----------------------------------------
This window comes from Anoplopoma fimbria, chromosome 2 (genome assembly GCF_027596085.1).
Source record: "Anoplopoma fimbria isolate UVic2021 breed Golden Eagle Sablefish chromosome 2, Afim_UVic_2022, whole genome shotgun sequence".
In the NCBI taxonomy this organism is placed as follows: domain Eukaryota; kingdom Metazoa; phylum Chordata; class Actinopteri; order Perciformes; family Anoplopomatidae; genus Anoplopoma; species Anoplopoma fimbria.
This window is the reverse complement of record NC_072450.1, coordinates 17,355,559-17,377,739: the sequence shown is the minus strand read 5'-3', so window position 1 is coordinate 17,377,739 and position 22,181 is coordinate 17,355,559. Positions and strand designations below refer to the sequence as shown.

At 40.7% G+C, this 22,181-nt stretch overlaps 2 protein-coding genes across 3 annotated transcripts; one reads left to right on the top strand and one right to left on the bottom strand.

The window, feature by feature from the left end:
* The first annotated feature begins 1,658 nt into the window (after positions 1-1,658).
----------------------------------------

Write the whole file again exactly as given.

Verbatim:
This window comes from Anoplopoma fimbria, chromosome 2 (genome assembly GCF_027596085.1).
Source record: "Anoplopoma fimbria isolate UVic2021 breed Golden Eagle Sablefish chromosome 2, Afim_UVic_2022, whole genome shotgun sequence".
In the NCBI taxonomy this organism is placed as follows: domain Eukaryota; kingdom Metazoa; phylum Chordata; class Actinopteri; order Perciformes; family Anoplopomatidae; genus Anoplopoma; species Anoplopoma fimbria.
This window is the reverse complement of record NC_072450.1, coordinates 17,355,559-17,377,739: the sequence shown is the minus strand read 5'-3', so window position 1 is coordinate 17,377,739 and position 22,181 is coordinate 17,355,559. Positions and strand designations below refer to the sequence as shown.

At 40.7% G+C, this 22,181-nt stretch overlaps 2 protein-coding genes across 3 annotated transcripts; one reads left to right on the top strand and one right to left on the bottom strand.

The window, feature by feature from the left end:
* The first annotated feature begins 1,658 nt into the window (after positions 1-1,658).